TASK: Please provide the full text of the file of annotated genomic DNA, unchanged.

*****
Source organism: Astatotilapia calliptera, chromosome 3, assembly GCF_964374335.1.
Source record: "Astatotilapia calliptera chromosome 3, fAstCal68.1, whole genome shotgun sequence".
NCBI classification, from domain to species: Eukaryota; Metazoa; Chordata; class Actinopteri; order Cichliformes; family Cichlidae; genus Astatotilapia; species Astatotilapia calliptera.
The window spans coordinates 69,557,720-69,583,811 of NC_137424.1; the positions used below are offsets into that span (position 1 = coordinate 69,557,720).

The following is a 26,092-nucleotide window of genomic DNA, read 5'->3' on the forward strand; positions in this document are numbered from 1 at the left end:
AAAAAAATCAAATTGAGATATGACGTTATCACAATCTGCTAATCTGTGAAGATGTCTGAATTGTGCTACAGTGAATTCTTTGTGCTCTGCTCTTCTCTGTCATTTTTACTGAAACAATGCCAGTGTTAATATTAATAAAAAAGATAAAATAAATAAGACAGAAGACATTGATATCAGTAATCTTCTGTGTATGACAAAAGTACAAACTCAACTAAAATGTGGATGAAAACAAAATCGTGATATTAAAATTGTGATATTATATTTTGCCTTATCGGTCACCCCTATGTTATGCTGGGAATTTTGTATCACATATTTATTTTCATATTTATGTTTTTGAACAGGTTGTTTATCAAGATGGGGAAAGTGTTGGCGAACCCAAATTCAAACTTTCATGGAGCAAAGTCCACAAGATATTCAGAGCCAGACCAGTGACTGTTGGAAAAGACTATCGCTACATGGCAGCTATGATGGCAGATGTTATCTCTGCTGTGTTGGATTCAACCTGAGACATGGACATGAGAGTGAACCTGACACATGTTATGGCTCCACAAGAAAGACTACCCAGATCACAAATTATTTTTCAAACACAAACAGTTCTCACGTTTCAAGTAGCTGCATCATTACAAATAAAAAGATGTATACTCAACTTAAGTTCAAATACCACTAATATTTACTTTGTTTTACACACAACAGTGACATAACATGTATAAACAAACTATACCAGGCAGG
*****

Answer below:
Source organism: Astatotilapia calliptera, chromosome 3, assembly GCF_964374335.1.
Source record: "Astatotilapia calliptera chromosome 3, fAstCal68.1, whole genome shotgun sequence".
NCBI classification, from domain to species: Eukaryota; Metazoa; Chordata; class Actinopteri; order Cichliformes; family Cichlidae; genus Astatotilapia; species Astatotilapia calliptera.
The window spans coordinates 69,557,720-69,583,811 of NC_137424.1; the positions used below are offsets into that span (position 1 = coordinate 69,557,720).

The following is a 26,092-nucleotide window of genomic DNA, read 5'->3' on the forward strand; positions in this document are numbered from 1 at the left end:
AAAAAAATCAAATTGAGATATGACGTTATCACAATCTGCTAATCTGTGAAGATGTCTGAATTGTGCTACAGTGAATTCTTTGTGCTCTGCTCTTCTCTGTCATTTTTACTGAAACAATGCCAGTGTTAATATTAATAAAAAAGATAAAATAAATAAGACAGAAGACATTGATATCAGTAATCTTCTGTGTATGACAAAAGTACAAACTCAACTAAAATGTGGATGAAAACAAAATCGTGATATTAAAATTGTGATATTATATTTTGCCTTATCGGTCACCCCTATGTTATGCTGGGAATTTTGTATCACATATTTATTTTCATATTTATGTTTTTGAACAGGTTGTTTATCAAGATGGGGAAAGTGTTGGCGAACCCAAATTCAAACTTTCATGGAGCAAAGTCCACAAGATATTCAGAGCCAGACCAGTGACTGTTGGAAAAGACTATCGCTACATGGCAGCTATGATGGCAGATGTTATCTCTGCTGTGTTGGATTCAACCTGAGACATGGACATGAGAGTGAACCTGACACATGTTATGGCTCCACAAGAAAGACTACCCAGATCACAAATTATTTTTCAAACACAAACAGTTCTCACGTTTCAAGTAGCTGCATCATTACAAATAAAAAGATGTATACTCAACTTAAGTTCAAATACCACTAATATTTACTTTGTTTTACACACAACAGTGACATAACATGTATAAACAAACTATACCAGGCAGG